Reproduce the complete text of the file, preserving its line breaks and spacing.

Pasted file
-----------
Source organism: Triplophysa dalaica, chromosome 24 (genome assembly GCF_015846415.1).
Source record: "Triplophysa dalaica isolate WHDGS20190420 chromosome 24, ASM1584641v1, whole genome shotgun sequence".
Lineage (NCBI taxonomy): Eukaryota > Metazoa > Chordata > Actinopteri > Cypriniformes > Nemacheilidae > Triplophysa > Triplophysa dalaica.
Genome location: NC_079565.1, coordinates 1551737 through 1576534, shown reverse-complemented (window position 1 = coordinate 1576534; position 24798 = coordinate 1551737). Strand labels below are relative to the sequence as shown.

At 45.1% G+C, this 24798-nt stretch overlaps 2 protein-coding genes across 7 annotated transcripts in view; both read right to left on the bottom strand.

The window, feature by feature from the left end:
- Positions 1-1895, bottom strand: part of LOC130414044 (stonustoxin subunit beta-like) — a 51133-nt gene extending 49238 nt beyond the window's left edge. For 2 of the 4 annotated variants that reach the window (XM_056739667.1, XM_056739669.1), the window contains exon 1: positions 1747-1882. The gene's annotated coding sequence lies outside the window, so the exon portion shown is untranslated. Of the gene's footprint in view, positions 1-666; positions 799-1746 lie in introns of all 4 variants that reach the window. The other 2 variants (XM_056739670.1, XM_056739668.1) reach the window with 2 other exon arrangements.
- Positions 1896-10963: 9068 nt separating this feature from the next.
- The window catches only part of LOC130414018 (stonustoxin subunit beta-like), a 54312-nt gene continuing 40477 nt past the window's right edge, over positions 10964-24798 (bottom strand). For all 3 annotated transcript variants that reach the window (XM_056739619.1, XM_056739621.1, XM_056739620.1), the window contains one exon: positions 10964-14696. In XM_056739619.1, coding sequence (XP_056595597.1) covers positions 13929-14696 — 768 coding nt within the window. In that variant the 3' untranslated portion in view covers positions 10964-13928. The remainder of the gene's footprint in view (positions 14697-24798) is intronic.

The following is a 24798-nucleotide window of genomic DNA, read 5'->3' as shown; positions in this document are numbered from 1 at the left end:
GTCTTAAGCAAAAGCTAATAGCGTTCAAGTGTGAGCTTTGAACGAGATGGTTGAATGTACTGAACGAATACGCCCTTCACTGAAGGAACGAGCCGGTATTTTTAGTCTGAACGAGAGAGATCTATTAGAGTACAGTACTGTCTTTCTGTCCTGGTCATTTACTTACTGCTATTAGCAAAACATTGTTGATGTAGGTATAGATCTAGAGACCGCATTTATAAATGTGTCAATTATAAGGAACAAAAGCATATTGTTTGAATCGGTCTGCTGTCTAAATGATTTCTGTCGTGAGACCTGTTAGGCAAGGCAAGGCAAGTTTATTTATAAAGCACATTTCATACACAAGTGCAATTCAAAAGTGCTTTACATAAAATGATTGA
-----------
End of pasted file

Source organism: Triplophysa dalaica, chromosome 24 (genome assembly GCF_015846415.1).
Source record: "Triplophysa dalaica isolate WHDGS20190420 chromosome 24, ASM1584641v1, whole genome shotgun sequence".
Lineage (NCBI taxonomy): Eukaryota > Metazoa > Chordata > Actinopteri > Cypriniformes > Nemacheilidae > Triplophysa > Triplophysa dalaica.
Genome location: NC_079565.1, coordinates 1551737 through 1576534, shown reverse-complemented (window position 1 = coordinate 1576534; position 24798 = coordinate 1551737). Strand labels below are relative to the sequence as shown.

At 45.1% G+C, this 24798-nt stretch overlaps 2 protein-coding genes across 7 annotated transcripts in view; both read right to left on the bottom strand.

The window, feature by feature from the left end:
- Positions 1-1895, bottom strand: part of LOC130414044 (stonustoxin subunit beta-like) — a 51133-nt gene extending 49238 nt beyond the window's left edge. For 2 of the 4 annotated variants that reach the window (XM_056739667.1, XM_056739669.1), the window contains exon 1: positions 1747-1882. The gene's annotated coding sequence lies outside the window, so the exon portion shown is untranslated. Of the gene's footprint in view, positions 1-666; positions 799-1746 lie in introns of all 4 variants that reach the window. The other 2 variants (XM_056739670.1, XM_056739668.1) reach the window with 2 other exon arrangements.
- Positions 1896-10963: 9068 nt separating this feature from the next.
- The window catches only part of LOC130414018 (stonustoxin subunit beta-like), a 54312-nt gene continuing 40477 nt past the window's right edge, over positions 10964-24798 (bottom strand). For all 3 annotated transcript variants that reach the window (XM_056739619.1, XM_056739621.1, XM_056739620.1), the window contains one exon: positions 10964-14696. In XM_056739619.1, coding sequence (XP_056595597.1) covers positions 13929-14696 — 768 coding nt within the window. In that variant the 3' untranslated portion in view covers positions 10964-13928. The remainder of the gene's footprint in view (positions 14697-24798) is intronic.

The following is a 24798-nucleotide window of genomic DNA, read 5'->3' as shown; positions in this document are numbered from 1 at the left end:
GTCTTAAGCAAAAGCTAATAGCGTTCAAGTGTGAGCTTTGAACGAGATGGTTGAATGTACTGAACGAATACGCCCTTCACTGAAGGAACGAGCCGGTATTTTTAGTCTGAACGAGAGAGATCTATTAGAGTACAGTACTGTCTTTCTGTCCTGGTCATTTACTTACTGCTATTAGCAAAACATTGTTGATGTAGGTATAGATCTAGAGACCGCATTTATAAATGTGTCAATTATAAGGAACAAAAGCATATTGTTTGAATCGGTCTGCTGTCTAAATGATTTCTGTCGTGAGACCTGTTAGGCAAGGCAAGGCAAGTTTATTTATAAAGCACATTTCATACACAAGTGCAATTCAAAAGTGCTTTACATAAAATGATTGA